Aliases for POMK Gene
External Ids for POMK Gene
Previous GeneCards Identifiers for POMK Gene
This gene encodes a protein that may be involved in the presentation of the laminin-binding O-linked carbohydrate chain of alpha-dystroglycan (a-DG), which forms transmembrane linkages between the extracellular matrix and the exoskeleton. Some pathogens use this O-linked carbohydrate unit for host entry. Loss of function compound heterozygous mutations in this gene were found in a human patient affected by the Walker-Warburg syndrome (WWS) phenotype. Mice lacking this gene contain misplaced neurons (heterotopia) in some regions of the brain, possibly from defects in neuronal migration. Alternative splicing of this gene results in multiple transcript variants. [provided by RefSeq, May 2013]
GeneCards Summary for POMK Gene
POMK (Protein O-Mannose Kinase) is a Protein Coding gene. Diseases associated with POMK include Muscular Dystrophy-Dystroglycanopathy , Type C, 12 and Muscular Dystrophy-Dystroglycanopathy , Type A, 12. Among its related pathways are Metabolism of proteins and Mannose type O-glycan biosynthesis. Gene Ontology (GO) annotations related to this gene include transferase activity, transferring phosphorus-containing groups and phosphotransferase activity, alcohol group as acceptor.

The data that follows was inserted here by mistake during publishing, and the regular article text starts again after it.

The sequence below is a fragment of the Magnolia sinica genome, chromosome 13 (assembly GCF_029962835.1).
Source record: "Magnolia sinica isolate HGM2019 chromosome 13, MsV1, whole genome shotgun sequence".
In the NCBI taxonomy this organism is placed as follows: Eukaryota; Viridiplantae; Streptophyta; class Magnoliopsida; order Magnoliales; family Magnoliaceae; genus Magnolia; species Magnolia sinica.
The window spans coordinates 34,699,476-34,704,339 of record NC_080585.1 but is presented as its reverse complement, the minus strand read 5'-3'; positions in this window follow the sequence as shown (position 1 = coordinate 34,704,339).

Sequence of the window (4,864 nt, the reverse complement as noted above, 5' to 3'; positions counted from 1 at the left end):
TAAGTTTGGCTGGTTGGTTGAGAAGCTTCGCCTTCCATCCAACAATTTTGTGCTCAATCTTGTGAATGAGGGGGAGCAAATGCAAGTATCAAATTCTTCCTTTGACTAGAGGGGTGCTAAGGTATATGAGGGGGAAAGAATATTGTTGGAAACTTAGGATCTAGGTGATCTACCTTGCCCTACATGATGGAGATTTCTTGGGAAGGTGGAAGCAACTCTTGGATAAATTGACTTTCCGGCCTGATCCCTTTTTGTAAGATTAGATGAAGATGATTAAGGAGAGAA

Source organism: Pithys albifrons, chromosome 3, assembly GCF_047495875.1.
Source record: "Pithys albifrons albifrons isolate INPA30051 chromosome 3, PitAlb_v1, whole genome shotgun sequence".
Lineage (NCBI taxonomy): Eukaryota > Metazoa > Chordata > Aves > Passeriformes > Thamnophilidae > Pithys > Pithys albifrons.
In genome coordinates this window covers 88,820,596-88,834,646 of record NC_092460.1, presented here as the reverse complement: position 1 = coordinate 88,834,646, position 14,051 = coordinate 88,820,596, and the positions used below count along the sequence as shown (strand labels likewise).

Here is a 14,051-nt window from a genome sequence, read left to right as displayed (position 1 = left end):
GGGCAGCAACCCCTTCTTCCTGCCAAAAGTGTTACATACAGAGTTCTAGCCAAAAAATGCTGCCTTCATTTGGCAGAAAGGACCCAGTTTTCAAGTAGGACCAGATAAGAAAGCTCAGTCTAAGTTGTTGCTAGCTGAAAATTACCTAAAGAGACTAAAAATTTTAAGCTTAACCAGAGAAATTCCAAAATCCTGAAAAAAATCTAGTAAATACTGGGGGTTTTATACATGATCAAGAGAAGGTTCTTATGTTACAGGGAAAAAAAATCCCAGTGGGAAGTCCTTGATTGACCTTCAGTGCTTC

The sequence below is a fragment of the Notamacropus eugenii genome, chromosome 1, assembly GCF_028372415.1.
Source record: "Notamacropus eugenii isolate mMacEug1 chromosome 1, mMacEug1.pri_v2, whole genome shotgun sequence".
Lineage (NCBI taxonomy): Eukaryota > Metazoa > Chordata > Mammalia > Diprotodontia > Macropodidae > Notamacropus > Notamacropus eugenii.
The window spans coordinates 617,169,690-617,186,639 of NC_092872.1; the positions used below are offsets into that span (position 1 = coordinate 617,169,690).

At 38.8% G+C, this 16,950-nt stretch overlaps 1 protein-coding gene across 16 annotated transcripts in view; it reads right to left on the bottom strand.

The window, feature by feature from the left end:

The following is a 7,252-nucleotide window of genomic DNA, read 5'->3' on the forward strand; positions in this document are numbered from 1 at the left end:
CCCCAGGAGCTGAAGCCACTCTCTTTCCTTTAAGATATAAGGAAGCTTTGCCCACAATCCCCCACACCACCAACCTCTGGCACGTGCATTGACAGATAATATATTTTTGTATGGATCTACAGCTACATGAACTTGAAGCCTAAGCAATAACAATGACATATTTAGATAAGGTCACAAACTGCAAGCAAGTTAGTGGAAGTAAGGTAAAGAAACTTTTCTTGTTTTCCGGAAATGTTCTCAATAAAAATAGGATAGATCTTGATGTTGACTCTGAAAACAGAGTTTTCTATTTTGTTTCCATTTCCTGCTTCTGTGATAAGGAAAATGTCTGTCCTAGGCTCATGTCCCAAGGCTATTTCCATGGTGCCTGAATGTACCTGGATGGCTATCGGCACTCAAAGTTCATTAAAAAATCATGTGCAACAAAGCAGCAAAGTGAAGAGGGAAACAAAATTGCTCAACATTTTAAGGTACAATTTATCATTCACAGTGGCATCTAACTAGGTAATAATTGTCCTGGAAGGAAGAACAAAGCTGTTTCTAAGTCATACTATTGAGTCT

UniProtKB/Swiss-Prot Summary for POMK Gene
Protein O-mannose kinase that specifically mediates phosphorylation at the 6-position of an O-mannose of the trisaccharide (N-acetylgalactosamine (GalNAc)-beta-1,3-N-acetylglucosamine (GlcNAc)-beta-1,4-mannose) to generate phosphorylated O-mannosyl trisaccharide (N-acetylgalactosamine-beta-1,3-N-acetylglucosamine-beta-1,4-(phosphate-6-)mannose). Phosphorylated O-mannosyl trisaccharide is a carbohydrate structure present in alpha-dystroglycan (DAG1), which is required for binding laminin G-like domain-containing extracellular proteins with high affinity. Only shows kinase activity when the GalNAc-beta-3-GlcNAc-beta-terminus is linked to the 4-position of O-mannose, suggesting that this disaccharide serves as the substrate recognition motif.